Photo: Nicolae Stoian
Some rivalries are natural: Geography, time or success push two franchises and fan bases up against each other like tectonic plates.
Portland and Vancouver could have been 3000 miles apart when they were awarded MLS franchises for the 2011 season and there still would be a rivalry there. You come into the league with someone else, you want to get better faster than them, achieve more than them, and – most of all – beat them head to head.
And how many Philadelphians need a lousy interstate to show us how close Washington, DC and New York are to the City of Brotherly Love? If you find a nice, quiet place in Philly at night you can hear the echoes of thousands of New Yorkers telling each other how cool New York is as they pay $10 for their Yuenglings. Echoes are something DC fans are familiar with since they regularly leave two-thirds of their (American) football stadium empty for home games.
Arrival time and location are the two most common sources of rivalries, but the Philadelphia Union have been hard at work nurturing animosities with less likely suitors.
In dealing Philly its first playoff loss (and, in the process, diving like there was buried gold under Robertson Stadium), the Dynamo can expect a somewhat hostile reception when they arrive at PPL Park in late September. The Picasso-like renderings of a formation that Peter Nowak unleashed on the MLS playoffs allowed Houston to boss around the normally-stout Union defense in the first leg while the team’s inexperience and overall confusion as to what exactly everyone was supposed to be doing in leg two let a golden opportunity slip from Philadelphia’s grasp.
Was it Houston’s fault? Aside from the sudden bouts of vertigo developed by Brian Ching and Danny Cruz, no. But they enter 2012 as the defending Eastern Conference champions, and that is a banner that could have been flying over PPL Park in 2012.
So yes, those Houston boys will hear it when they arrive in Chester this September.
There is something more to the Houston rivalry, a philosophical difference in how Dominic Kinnear and Peter Nowak approach the game. Kinnear has built a very successful system and brings in the players that fit. Peter Nowak has put together an undeniably talented team playing in a system that, at times, resembles a nightmarish game of Marco Polo. Add to this the tragic point of comparison that could easily become the Union’s stigma: Houston’s front office did what it had to do to make sure the face of the franchise wears orange until he hangs up his boots; in Philly a lot of people are trying to paste “McInerney” over “Le Toux.”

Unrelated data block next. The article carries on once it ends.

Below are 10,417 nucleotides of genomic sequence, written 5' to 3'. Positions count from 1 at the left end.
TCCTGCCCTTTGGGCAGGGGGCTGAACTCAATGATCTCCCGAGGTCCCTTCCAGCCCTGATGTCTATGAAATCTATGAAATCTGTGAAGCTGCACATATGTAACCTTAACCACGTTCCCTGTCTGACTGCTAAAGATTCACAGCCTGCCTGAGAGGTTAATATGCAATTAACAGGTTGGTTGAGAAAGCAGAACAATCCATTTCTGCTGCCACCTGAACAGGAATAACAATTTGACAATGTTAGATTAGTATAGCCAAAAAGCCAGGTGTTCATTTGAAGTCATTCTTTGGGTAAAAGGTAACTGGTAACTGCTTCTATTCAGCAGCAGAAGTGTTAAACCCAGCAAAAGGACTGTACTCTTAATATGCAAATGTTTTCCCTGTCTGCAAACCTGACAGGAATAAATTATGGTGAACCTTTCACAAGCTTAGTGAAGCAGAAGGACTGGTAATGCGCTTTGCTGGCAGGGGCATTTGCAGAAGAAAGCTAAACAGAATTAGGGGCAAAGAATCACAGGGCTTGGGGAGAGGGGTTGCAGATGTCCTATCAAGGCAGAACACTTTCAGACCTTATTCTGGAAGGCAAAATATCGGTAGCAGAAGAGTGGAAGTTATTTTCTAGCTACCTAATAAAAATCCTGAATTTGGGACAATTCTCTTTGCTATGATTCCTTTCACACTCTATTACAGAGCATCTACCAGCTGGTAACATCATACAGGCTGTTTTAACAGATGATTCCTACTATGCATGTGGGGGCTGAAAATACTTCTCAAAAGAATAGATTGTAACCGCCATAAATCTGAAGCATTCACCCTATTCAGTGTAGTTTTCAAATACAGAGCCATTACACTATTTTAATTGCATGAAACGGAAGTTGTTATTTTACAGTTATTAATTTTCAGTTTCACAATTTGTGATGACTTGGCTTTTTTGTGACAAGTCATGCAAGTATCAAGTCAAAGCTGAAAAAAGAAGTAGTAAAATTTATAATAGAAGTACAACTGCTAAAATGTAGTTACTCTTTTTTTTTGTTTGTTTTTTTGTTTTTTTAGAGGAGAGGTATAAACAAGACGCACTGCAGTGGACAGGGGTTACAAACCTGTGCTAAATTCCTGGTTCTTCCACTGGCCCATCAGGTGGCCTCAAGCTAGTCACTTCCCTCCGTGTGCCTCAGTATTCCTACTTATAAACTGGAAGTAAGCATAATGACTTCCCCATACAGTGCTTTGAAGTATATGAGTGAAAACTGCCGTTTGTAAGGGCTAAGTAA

There were signs that the Union and the Whitecaps were watering the seeds of a rivalry in the first few minutes of Philadelphia’s 2011 home opener. Sebastien Le Toux is a fair play award winner, but Eric Hassli was out to show that not all Frenchman consider tackling a skill to be learned and used in moderation. Sent off before halftime, Hassli would have been an isolated villain on an otherwise nondescript Vancouver team
But then the Whitecaps started throwing around cash.
The first and less controversial move saw Jordan Harvey hop the border midseason. Apparently Vancouver had so much allocation money burning a hole in their pockets that Philadelphia just couldn’t turn them down. Harvey was a fan favorite and an all-around groovy guy, but few thought he was beyond replacing. Which was good, considering the team did not even try to replace him until the offseason.
Take our left back? Fine, fine. Our defense is strong enough to survive.
…Take our hero?
There isn’t anything inherently wrong about swooping in to capitalize on a sudden player-manager rift. But now Sebastien Le Toux is a Whitecap. And as much as we may wish Seba the best in his new digs, it will burn like hell to see Vancouver succeed behind the talents of Philly’s favorite Frenchman.
For fans, Whitecap success is going to feel like Derice Bannock in Cool Runnings. We will be lying on the dirt because some outside force tripped us, watching as someone less deserving takes advantage of our misfortune and wins the race.
DC and New York? Yeah, those are great rivalries. They come to our house, we drown them out. We go to their house, we drown them out. Proximity breeds a close and emotionally intense relationship. But for fans of history, for people who are watching this Union franchise grow and develop, these rivalries with more distant powers are the stuff of legend.
It starts with a Hassli red card, but in ten years all anybody remembers is that the Vancouver-Philadelphia match is a rough, physical and downright unfriendly affair that will rival any DC United game in intensity.
Only two years in, Philadelphia has earned a reputation as a team that never, ever gives in. That kind of attitude frustrates opponents. And frustrated opponents remember you. Who will the Union develop a rivalry with in 2012? My money is on Kansas City. What do you think?